The Chocolate cichlid (Hypselecara temporalis) derives its common name from its rich red-brown coloration. The fish has a deep, bulky body, attractive finnage, and a flat, rounded face. If you spend a lot of time with it, this big cichlid can become really tame and eat from your hand.
Housing and care
The Chocolate cichlid can exceed 12 inches in length and you should therefore be prepared to house it in a big aquarium as it grows older. It is fond of digging and substrates with sharp edges must be avoided. Efficient filtration and regular water changes are necessary to keep the water quality up, and the temperature should be kept around 75 degrees F. If you plan on breeding chocolate cichlids you should provide them with flat stones or a piece of drain-tile since they are known to appreciate flat objects as spawning sites.
A varied and nutritious diet is necessary if you want your Chocolate cichlids to stay happy and healthy. They can grow amazingly fast when provided with sufficient amounts of food, but keep in mind that a lot of food means a lot of waste products that will foul the water unless you regularly remove the nitrogenous compounds. Chocolate cichlids are eager eaters in the aquarium. High-quality ichlid pellets can be used as a base and supplemented with plenty of brine shrimp, red worms, chopped up earthworms and other types of meaty foods.
Breeding Chocolate cichlids
When a pair has been formed, they will chose a suitable spawning site and defend the surrounding territory from all intruders. They will also meticulously clean the spawning site together prior to spawning. During courtship, it is common for both sexes to show off in front of each other by twitching their bodies. When you notice this type of behavior, keep feeding your fish plenty of live food and carry out a major water change. If possible, time the water change with lowered barometric pressure since the combination of these two factors will mimic heavy rain.
During spawning, the female will deposit a large number off eggs. Females that have spawned a few times can actually produce over 500 eggs per spawning. The parents will guard the eggs and defend the territory from intruders. They will also remove any unfertilized eggs to prevent fungal growth. The eggs needs roughly four days of incubation before being ready to hatch and the emerging fry are actually quite small when you consider the size of their parents. The fry will be free swimming within a week.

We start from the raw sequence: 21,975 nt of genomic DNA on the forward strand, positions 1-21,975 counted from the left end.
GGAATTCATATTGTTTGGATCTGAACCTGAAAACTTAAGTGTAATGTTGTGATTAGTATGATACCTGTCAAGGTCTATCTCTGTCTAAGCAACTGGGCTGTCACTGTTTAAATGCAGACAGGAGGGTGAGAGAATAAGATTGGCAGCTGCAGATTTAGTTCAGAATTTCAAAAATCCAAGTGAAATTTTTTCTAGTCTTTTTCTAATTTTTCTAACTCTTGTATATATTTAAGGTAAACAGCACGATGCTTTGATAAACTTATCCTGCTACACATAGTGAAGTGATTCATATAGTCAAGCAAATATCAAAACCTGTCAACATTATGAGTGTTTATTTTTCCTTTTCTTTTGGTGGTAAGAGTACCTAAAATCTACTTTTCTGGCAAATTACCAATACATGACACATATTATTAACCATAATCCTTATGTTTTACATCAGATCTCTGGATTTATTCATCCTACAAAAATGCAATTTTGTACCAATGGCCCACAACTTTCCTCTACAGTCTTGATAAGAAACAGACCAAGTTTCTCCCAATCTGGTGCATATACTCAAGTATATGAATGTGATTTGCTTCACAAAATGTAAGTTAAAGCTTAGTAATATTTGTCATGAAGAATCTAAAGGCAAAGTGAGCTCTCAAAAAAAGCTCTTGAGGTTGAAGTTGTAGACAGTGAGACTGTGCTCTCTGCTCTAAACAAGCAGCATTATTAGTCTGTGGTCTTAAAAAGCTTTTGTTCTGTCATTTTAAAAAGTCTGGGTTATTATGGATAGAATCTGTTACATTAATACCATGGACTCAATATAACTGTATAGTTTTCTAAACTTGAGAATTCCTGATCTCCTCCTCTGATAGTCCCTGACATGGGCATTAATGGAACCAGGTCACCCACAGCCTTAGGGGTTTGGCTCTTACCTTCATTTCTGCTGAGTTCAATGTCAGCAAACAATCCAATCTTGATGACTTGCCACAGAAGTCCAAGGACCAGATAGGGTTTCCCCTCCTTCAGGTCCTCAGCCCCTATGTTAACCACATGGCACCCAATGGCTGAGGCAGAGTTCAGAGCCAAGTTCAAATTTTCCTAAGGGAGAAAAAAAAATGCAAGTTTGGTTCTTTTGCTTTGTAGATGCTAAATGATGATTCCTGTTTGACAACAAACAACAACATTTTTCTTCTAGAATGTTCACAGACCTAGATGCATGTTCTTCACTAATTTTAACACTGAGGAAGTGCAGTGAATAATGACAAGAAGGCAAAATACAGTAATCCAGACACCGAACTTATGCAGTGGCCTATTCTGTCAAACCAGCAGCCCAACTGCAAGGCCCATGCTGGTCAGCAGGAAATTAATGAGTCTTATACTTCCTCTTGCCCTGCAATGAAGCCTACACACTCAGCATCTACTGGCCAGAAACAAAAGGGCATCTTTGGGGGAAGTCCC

Juvenile chocolate cichlid - Hypselecara temporalis.
In some cases, the parents will keep eating their own eggs and/or fry and seem completely unable to grasp the idea of parental care, regardless of how many times they spawn in the aquarium. In such a situation, you need to set up a separate aquarium and move the eggs as soon as they have been fertilized. If you are unable to arrange a separate aquarium, at least place coarse gravel in the parent aquarium since newly hatched Chocolate cichlid fry can fall down among the coarse gravel and hide from their cannibalistic parents.
A 10 gallon aquarium is big enough to raise the fry in to begin with. Include live plants, e.g. Java moss. In addition to making the fry feel more secure in the aquarium, live plants will act as a home for microscopic organisms on which newly emerged fry can feed. A sponge filter will help you keep the water quality up, but frequent water changes will still be necessary. When you start feeding the fry live food, a small water change should ideally be carried out after each feeding session, or at least once a day. Microworms will be accepted even by really small Chocolate cichlid fry. As the fry grow bigger, you can start supplementing the microworms with powdered cichlid pellets. Chocolate cichlid fry are known to have a really slow growth rate to begin with. If you manage to keep them alive, this pace will however increase dramatically after a while.
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